This error in the estimation means that these shapes are estimated to percolate more easily than the experiment indicates.

So in the graph below, the last couple of black dots are very slightly lower than they should be! The last one is too low by about its own height.

There is another problem: due to the largeness of the shape and the finiteness of the experiment, we might expect the experiment to indicate that percolation has not happened yet when in fact much better connectivity could be provided by points beyond the bounds of the experiment area. It may mean that the *experimental* limit at the right of the graph below is *greater* than one, or maybe the graph even shoots back up! Well, at 0.99 it experimentally looks to be about 1.25±0.05, eyeballing the raw data for a99.

That shows, for each radius ratio from .1 to .9, 3×3 black dots (overlapping, indistinguishable) for the 3×3 estimates of each percolation threshold found above. The fact that the 3×3 dots just look like one big single dot in each case is encouraging that the results are not too noisy.

The red dot at the lower right represents that an infinitely thin infinitely far annulus of area one needs an ENC of 1 to percolate.

The red dot at the upper left represents the known percolation threshold for circles. The blue around it shows the sort of error the points all have.

The red dot at 0.155 is actually 18 dots from two analyses of an experiment on squares. It indicates that squares, which have a CNP of around 4.42, are about halfway between the .1 and .2 shapes of annuli. The value 1.55 was picked by eye.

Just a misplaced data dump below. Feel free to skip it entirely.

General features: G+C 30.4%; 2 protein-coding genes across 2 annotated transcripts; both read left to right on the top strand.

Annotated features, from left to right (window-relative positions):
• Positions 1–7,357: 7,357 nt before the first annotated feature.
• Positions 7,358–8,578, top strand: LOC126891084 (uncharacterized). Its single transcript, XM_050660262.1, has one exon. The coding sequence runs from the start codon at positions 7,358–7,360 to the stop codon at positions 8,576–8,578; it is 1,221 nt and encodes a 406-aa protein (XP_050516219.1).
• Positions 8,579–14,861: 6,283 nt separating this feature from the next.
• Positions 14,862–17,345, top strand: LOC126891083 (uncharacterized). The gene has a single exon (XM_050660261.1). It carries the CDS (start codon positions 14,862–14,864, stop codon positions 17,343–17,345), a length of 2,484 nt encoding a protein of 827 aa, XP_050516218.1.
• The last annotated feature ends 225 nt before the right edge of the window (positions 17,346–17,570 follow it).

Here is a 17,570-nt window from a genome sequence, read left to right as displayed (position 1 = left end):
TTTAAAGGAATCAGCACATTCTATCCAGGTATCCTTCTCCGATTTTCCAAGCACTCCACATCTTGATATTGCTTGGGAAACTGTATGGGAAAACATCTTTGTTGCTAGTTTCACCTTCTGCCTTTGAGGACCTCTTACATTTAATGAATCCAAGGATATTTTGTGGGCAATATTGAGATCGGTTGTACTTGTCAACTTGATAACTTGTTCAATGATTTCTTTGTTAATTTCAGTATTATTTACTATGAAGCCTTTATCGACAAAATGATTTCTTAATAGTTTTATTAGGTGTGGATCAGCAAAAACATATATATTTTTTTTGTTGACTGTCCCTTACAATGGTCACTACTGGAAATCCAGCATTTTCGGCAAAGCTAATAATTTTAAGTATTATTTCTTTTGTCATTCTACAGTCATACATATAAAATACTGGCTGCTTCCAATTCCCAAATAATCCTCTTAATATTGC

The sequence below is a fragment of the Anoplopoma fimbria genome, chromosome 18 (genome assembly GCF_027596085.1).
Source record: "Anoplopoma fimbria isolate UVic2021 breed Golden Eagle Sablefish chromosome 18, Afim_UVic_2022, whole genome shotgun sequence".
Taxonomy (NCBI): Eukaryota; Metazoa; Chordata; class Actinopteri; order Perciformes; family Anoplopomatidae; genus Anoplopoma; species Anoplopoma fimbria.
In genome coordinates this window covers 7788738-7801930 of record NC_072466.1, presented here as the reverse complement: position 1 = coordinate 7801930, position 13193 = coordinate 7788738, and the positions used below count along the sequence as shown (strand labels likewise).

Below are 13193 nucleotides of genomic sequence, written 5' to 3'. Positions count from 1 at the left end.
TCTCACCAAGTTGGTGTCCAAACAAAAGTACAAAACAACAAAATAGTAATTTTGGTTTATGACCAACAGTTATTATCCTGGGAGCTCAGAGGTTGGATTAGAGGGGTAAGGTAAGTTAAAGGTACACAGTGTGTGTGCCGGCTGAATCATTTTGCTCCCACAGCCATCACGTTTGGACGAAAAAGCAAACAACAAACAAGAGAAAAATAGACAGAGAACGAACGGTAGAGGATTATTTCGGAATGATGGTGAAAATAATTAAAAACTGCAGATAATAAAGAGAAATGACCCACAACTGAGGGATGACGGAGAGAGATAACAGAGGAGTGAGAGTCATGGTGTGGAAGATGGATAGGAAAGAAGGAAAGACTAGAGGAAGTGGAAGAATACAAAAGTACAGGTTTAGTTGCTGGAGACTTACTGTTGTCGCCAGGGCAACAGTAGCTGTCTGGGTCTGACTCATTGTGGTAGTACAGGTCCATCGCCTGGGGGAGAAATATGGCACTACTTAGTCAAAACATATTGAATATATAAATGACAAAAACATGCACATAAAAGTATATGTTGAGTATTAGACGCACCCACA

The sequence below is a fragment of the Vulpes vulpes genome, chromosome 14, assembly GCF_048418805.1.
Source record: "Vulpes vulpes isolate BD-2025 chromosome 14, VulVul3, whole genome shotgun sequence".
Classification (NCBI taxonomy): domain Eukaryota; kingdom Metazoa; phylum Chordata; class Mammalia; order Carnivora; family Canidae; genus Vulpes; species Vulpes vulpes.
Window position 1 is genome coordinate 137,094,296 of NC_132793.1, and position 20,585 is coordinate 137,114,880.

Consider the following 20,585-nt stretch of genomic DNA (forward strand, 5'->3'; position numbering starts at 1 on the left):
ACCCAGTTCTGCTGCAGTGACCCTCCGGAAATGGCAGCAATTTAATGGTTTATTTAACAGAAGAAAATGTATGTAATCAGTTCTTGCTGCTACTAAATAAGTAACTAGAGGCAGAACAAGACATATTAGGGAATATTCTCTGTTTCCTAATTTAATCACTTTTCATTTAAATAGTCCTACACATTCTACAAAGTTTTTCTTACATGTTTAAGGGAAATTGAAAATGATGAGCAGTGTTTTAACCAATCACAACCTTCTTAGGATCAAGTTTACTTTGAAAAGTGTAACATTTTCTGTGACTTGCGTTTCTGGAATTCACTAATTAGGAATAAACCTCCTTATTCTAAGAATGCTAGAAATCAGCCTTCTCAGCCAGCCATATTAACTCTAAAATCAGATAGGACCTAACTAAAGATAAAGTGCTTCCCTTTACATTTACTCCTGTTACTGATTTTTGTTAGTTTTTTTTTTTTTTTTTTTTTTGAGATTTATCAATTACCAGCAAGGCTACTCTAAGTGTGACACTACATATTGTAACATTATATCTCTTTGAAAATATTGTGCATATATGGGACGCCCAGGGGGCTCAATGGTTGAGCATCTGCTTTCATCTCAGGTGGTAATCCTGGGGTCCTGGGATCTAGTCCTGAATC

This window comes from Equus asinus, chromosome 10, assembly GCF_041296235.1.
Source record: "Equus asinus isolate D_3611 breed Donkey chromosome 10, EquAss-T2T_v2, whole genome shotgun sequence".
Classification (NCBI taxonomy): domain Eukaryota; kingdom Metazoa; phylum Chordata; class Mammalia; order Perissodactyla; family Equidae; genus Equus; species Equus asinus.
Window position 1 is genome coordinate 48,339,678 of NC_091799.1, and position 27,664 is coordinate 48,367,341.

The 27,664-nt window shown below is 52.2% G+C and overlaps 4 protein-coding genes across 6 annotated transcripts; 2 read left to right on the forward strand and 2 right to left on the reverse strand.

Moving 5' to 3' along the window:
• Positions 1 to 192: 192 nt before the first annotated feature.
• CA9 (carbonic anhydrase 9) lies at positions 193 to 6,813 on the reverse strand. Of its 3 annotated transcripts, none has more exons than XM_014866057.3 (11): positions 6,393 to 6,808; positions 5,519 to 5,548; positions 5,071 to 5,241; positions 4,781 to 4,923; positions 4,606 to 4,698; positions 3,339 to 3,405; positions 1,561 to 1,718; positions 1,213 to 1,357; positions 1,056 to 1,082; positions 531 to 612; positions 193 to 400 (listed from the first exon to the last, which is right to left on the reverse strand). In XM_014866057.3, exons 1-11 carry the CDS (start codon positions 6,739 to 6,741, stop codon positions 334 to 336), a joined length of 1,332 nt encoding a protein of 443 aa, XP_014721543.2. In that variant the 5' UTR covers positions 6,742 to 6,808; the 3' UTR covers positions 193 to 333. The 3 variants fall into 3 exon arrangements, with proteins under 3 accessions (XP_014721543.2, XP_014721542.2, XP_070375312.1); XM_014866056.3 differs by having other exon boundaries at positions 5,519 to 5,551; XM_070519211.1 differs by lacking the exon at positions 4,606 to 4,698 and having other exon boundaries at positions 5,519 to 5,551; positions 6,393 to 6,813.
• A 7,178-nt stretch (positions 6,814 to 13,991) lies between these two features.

The blue dot at 0.06 is 9 dots from an experiment on hexagons. Hexagons are almost the same as circles.

The orange segments are each actually 81 segments connecting each of the 9 dots forming a given black dot to each of the 9 dots in the next black dot.

The cyan curve is a quadratic approximation to the black dots. It misses the red dots at the ends, so a quadratic approximation is not a good predictive model here.

Two shapes can overlap but not be bonded. They will not be bonded if there is white space between them, like where the yellow shapes touch the red shapes on the bottom. The antennas are weak in the needed direction. Being strong in a different direction is irrelevant. Two shapes are bonded only if they both reach the point halfway between their centers.

As 2 annuli get closer, there are 4 kinds of overlap.

First, they just overlap like discs would.

Second, they the overlap like discs, but the diamond is nibbled on each side by the inner circles.

Third depends on the shape:

Fat annuli have a diamond overlap minus two separate inner discs.

Thin annuli have 2 disjoint regions of overlap.

Fourth, they overlap in an almost annular shape.

The transitions are:

1 <-> 2 d = R + r

2 <-> 3a d = R - r

2 <-> 3b d = r + r

3a <-> 4 d = r + r

3b <-> 4 d = R - r

Hmm, since squares percolate between .1 and .2 annuli, their index should be between the .1 and .2 index, or between .57 and .52. Their overlap index is 9/16, or .5625. That would match them to about a .132 radius ratio annulus, instead of the .155 indicated by the percolation threshold graph.

For hexagons, the overlap area is an irregular but equiangular hexagon, so it tiles the plane, and we can find its area by finding its period. Its period is a hexagonal lattice with edges ±(B+C), ±(A+B-D), ±(C+D-A), where A=(-x,s-y), B=(0,s-y), C=(s-x,0), D=(s-x,-y), where (x,y) is the coordinates of the second hexagon's center, using axes aligned with the radial spokes forming the triangle (of side s) in the original hexagon that the second hexagon's center lies in.

{1:label, 2:color, 3:average overlap, 4:max radius, 5:shape drawing code, 6:percolation threshold list}